SARASOTA — What seemed likely to pass in late August failed to gain muster with Sarasota County commissioners Wednesday.
By a 2-3 vote late Wednesday afternoon, commissioners failed to pass an initial finding that a proposed ordinance banning the sale, cultivation and processing of non-medical or recreational marijuana was consistent with the county’s comprehensive plan.
By failing to find the ordinance consistent, commissioners never proceeded to a vote on the proposed ordinance, which seemed likely to fail in any event based on comments from commissioners.
Only Commissioners Mike Moran and Alan Maio cast the two favorable votes, with commissioners Nancy Detert, Charles Hines and Paul Caragiulo voting in opposition.
“I’m disappointed that we’ve got such a flawed product before us today,” Detert said before the vote. “I have no choice today but to be a no vote.”
“I still think that there’s some things for us to think through,” Hines said. “I don’t want to vote on something that I don’t know the effect of.”
“What’s important to me is what’s the intent of what we’re trying to do,” Moran said earlier in the discussion. “I will do everything in my power to send a message that recreational marijuana is not welcome in Sarasota County.”
Moran was the driving force behind the proposed ban, arguing that the county needed to have something in place before Florida voters could potentially approve a constitutional amendment, likely in 2020, making recreational marijuana legal in the state.
At the time of the first public hearing Aug. 29, commissioners appeared likely to approve the ban based on their comments at the time.
But during the public testimony Wednesday, speaker after speaker pointed out flaws in the ordinance from legal, societal and medical perspectives. That testimony also revealed that the county’s medical marijuana ordinance is in conflict with a 2014 federal law that makes CBD oil legal.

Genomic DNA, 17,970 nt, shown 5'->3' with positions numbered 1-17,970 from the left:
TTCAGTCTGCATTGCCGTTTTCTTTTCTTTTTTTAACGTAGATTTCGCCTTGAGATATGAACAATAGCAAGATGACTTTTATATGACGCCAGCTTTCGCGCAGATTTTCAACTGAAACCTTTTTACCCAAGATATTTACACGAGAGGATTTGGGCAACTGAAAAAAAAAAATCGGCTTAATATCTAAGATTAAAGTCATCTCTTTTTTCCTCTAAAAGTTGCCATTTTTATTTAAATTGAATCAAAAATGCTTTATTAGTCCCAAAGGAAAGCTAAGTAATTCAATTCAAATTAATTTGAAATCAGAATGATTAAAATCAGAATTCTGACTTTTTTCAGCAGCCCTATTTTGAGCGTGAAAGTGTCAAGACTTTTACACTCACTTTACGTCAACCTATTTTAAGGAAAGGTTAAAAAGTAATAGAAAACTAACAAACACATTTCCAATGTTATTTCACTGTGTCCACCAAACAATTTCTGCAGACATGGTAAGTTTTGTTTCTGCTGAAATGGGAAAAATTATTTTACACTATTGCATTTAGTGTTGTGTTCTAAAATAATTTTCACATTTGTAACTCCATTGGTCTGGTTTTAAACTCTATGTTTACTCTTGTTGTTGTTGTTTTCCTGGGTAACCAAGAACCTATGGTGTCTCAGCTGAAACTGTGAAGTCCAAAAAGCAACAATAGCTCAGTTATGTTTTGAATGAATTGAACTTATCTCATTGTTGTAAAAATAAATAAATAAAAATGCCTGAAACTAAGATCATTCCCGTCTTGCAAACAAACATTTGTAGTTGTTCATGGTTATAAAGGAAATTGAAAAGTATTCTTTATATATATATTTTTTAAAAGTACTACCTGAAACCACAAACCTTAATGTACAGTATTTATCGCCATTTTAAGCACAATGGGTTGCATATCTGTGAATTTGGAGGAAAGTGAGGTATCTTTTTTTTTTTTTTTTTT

Because of the definition in the medical marijuana ordinance, it became apparent that it makes the sale of CBD oil illegal, although the county is not enforcing that, Tom Polk, a county planner charged with being the point person on marijuana issues, told commissioners.
Polk said staff would be bringing the ordinance back to commissioners to consider an amendment.
Only two of the approximately 30 people who spoke to commissioners during the public hearing advocated for passage of the ordinance.
“I’m the parent of a child who’s in recovery,” Ellen Snelling said. “I saw the devastation in my own family. I applaud the county commission for looking at this and being proactive.”
Even if the ordinance had passed Wednesday, it’s not clear if it would have been constitutional if voters did make recreational marijuana legal in the state in the future.
“That’s all going to come down to the language of the constitutional amendment, what it allows, what it doesn’t allow,” County Attorney Steve DeMarsh told commissioners when asked that very question early in the discussion.
After the vote was taken, Detert took a moment to thank the audience.
“You did participate in a very democratic way,” Detert said.